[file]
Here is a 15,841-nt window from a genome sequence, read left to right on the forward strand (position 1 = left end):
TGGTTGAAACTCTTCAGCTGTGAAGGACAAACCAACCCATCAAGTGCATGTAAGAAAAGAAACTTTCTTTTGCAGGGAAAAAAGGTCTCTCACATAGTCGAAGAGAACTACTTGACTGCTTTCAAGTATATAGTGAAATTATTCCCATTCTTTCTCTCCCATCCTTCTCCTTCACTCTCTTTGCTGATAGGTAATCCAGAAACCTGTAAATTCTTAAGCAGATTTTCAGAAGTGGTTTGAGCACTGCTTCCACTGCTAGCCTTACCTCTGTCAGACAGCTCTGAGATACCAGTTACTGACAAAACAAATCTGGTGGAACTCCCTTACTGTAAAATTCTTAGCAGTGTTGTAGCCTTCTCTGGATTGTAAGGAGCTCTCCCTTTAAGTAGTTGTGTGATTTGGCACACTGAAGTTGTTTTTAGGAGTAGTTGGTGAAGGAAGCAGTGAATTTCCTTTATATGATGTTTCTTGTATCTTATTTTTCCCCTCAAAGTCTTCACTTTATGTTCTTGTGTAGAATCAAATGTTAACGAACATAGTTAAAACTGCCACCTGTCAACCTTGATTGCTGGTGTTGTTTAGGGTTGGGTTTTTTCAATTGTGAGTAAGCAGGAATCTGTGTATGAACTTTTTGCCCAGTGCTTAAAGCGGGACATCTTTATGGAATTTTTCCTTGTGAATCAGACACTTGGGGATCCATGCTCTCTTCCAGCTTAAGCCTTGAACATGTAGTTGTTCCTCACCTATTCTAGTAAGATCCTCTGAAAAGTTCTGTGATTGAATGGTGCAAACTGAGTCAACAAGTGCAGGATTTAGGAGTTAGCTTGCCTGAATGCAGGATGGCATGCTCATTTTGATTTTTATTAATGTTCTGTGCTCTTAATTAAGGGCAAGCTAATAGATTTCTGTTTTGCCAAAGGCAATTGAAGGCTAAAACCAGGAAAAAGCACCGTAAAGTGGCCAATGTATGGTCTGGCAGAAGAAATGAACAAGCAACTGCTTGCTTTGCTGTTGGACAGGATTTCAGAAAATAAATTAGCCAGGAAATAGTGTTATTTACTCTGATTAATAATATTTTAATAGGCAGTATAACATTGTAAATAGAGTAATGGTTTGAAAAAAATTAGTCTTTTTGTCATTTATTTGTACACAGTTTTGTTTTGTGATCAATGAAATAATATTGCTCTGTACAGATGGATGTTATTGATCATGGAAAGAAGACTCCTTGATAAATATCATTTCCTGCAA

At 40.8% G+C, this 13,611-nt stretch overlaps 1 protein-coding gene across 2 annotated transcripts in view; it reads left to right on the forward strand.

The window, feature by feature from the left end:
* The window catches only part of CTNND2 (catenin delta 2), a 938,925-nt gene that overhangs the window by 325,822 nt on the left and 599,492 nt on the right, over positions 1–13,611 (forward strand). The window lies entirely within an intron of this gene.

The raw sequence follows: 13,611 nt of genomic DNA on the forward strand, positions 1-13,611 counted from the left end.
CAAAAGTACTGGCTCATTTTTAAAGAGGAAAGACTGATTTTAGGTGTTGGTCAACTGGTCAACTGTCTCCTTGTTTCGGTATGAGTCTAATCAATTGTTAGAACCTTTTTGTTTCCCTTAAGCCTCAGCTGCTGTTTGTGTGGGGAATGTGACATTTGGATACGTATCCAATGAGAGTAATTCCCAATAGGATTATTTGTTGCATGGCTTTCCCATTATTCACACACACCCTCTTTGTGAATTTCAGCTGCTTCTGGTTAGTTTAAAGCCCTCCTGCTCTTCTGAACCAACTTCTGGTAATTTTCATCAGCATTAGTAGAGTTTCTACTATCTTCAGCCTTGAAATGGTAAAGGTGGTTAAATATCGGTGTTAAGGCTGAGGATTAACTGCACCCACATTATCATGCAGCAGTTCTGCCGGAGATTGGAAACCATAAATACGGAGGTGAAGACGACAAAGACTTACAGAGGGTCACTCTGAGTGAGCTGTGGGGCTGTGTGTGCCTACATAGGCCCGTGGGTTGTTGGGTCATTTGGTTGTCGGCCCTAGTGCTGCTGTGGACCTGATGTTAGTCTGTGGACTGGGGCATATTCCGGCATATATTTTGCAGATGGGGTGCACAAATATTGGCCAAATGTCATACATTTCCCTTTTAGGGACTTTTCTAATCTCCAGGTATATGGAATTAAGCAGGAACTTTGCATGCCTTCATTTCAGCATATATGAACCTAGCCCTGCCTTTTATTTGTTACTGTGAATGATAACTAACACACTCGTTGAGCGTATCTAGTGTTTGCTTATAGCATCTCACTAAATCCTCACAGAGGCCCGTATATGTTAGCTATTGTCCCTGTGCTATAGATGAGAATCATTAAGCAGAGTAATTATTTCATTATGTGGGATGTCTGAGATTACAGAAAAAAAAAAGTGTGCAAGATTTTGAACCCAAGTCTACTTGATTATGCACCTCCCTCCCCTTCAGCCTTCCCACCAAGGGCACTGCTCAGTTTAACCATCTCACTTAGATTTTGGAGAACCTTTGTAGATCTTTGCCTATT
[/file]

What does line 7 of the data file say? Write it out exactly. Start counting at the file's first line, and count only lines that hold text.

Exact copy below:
CAAAAGTACTGGCTCATTTTTAAAGAGGAAAGACTGATTTTAGGTGTTGGTCAACTGGTCAACTGTCTCCTTGTTTCGGTATGAGTCTAATCAATTGTTAGAACCTTTTTGTTTCCCTTAAGCCTCAGCTGCTGTTTGTGTGGGGAATGTGACATTTGGATACGTATCCAATGAGAGTAATTCCCAATAGGATTATTTGTTGCATGGCTTTCCCATTATTCACACACACCCTCTTTGTGAATTTCAGCTGCTTCTGGTTAGTTTAAAGCCCTCCTGCTCTTCTGAACCAACTTCTGGTAATTTTCATCAGCATTAGTAGAGTTTCTACTATCTTCAGCCTTGAAATGGTAAAGGTGGTTAAATATCGGTGTTAAGGCTGAGGATTAACTGCACCCACATTATCATGCAGCAGTTCTGCCGGAGATTGGAAACCATAAATACGGAGGTGAAGACGACAAAGACTTACAGAGGGTCACTCTGAGTGAGCTGTGGGGCTGTGTGTGCCTACATAGGCCCGTGGGTTGTTGGGTCATTTGGTTGTCGGCCCTAGTGCTGCTGTGGACCTGATGTTAGTCTGTGGACTGGGGCATATTCCGGCATATATTTTGCAGATGGGGTGCACAAATATTGGCCAAATGTCATACATTTCCCTTTTAGGGACTTTTCTAATCTCCAGGTATATGGAATTAAGCAGGAACTTTGCATGCCTTCATTTCAGCATATATGAACCTAGCCCTGCCTTTTATTTGTTACTGTGAATGATAACTAACACACTCGTTGAGCGTATCTAGTGTTTGCTTATAGCATCTCACTAAATCCTCACAGAGGCCCGTATATGTTAGCTATTGTCCCTGTGCTATAGATGAGAATCATTAAGCAGAGTAATTATTTCATTATGTGGGATGTCTGAGATTACAGAAAAAAAAAAGTGTGCAAGATTTTGAACCCAAGTCTACTTGATTATGCACCTCCCTCCCCTTCAGCCTTCCCACCAAGGGCACTGCTCAGTTTAACCATCTCACTTAGATTTTGGAGAACCTTTGTAGATCTTTGCCTATT